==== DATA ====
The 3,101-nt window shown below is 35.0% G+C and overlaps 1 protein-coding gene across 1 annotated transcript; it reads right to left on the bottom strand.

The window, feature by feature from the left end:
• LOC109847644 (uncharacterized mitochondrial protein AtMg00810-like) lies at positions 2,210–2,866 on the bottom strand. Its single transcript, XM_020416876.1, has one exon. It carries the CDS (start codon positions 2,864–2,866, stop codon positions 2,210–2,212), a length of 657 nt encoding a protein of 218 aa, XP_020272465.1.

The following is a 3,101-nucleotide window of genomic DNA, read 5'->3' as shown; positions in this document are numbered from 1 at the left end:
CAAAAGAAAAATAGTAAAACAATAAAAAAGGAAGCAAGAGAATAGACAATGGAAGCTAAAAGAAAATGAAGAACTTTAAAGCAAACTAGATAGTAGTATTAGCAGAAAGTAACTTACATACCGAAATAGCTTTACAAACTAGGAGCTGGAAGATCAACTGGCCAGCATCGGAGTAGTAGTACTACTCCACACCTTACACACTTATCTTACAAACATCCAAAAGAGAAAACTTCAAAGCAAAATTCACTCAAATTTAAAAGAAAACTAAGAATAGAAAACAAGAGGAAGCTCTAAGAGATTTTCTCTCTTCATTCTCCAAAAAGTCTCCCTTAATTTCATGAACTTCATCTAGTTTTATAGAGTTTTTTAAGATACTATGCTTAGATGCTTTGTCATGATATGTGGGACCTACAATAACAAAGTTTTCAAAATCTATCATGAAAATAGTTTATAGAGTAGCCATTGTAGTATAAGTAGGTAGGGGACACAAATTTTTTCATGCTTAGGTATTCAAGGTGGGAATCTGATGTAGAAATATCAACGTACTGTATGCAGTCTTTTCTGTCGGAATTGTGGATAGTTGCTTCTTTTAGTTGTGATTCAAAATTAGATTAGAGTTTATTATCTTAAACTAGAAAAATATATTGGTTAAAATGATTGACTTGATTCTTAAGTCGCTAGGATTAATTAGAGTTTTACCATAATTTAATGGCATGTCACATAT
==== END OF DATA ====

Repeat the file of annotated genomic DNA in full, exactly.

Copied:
The 3,101-nt window shown below is 35.0% G+C and overlaps 1 protein-coding gene across 1 annotated transcript; it reads right to left on the bottom strand.

The window, feature by feature from the left end:
• LOC109847644 (uncharacterized mitochondrial protein AtMg00810-like) lies at positions 2,210–2,866 on the bottom strand. Its single transcript, XM_020416876.1, has one exon. It carries the CDS (start codon positions 2,864–2,866, stop codon positions 2,210–2,212), a length of 657 nt encoding a protein of 218 aa, XP_020272465.1.

The following is a 3,101-nucleotide window of genomic DNA, read 5'->3' as shown; positions in this document are numbered from 1 at the left end:
CAAAAGAAAAATAGTAAAACAATAAAAAAGGAAGCAAGAGAATAGACAATGGAAGCTAAAAGAAAATGAAGAACTTTAAAGCAAACTAGATAGTAGTATTAGCAGAAAGTAACTTACATACCGAAATAGCTTTACAAACTAGGAGCTGGAAGATCAACTGGCCAGCATCGGAGTAGTAGTACTACTCCACACCTTACACACTTATCTTACAAACATCCAAAAGAGAAAACTTCAAAGCAAAATTCACTCAAATTTAAAAGAAAACTAAGAATAGAAAACAAGAGGAAGCTCTAAGAGATTTTCTCTCTTCATTCTCCAAAAAGTCTCCCTTAATTTCATGAACTTCATCTAGTTTTATAGAGTTTTTTAAGATACTATGCTTAGATGCTTTGTCATGATATGTGGGACCTACAATAACAAAGTTTTCAAAATCTATCATGAAAATAGTTTATAGAGTAGCCATTGTAGTATAAGTAGGTAGGGGACACAAATTTTTTCATGCTTAGGTATTCAAGGTGGGAATCTGATGTAGAAATATCAACGTACTGTATGCAGTCTTTTCTGTCGGAATTGTGGATAGTTGCTTCTTTTAGTTGTGATTCAAAATTAGATTAGAGTTTATTATCTTAAACTAGAAAAATATATTGGTTAAAATGATTGACTTGATTCTTAAGTCGCTAGGATTAATTAGAGTTTTACCATAATTTAATGGCATGTCACATAT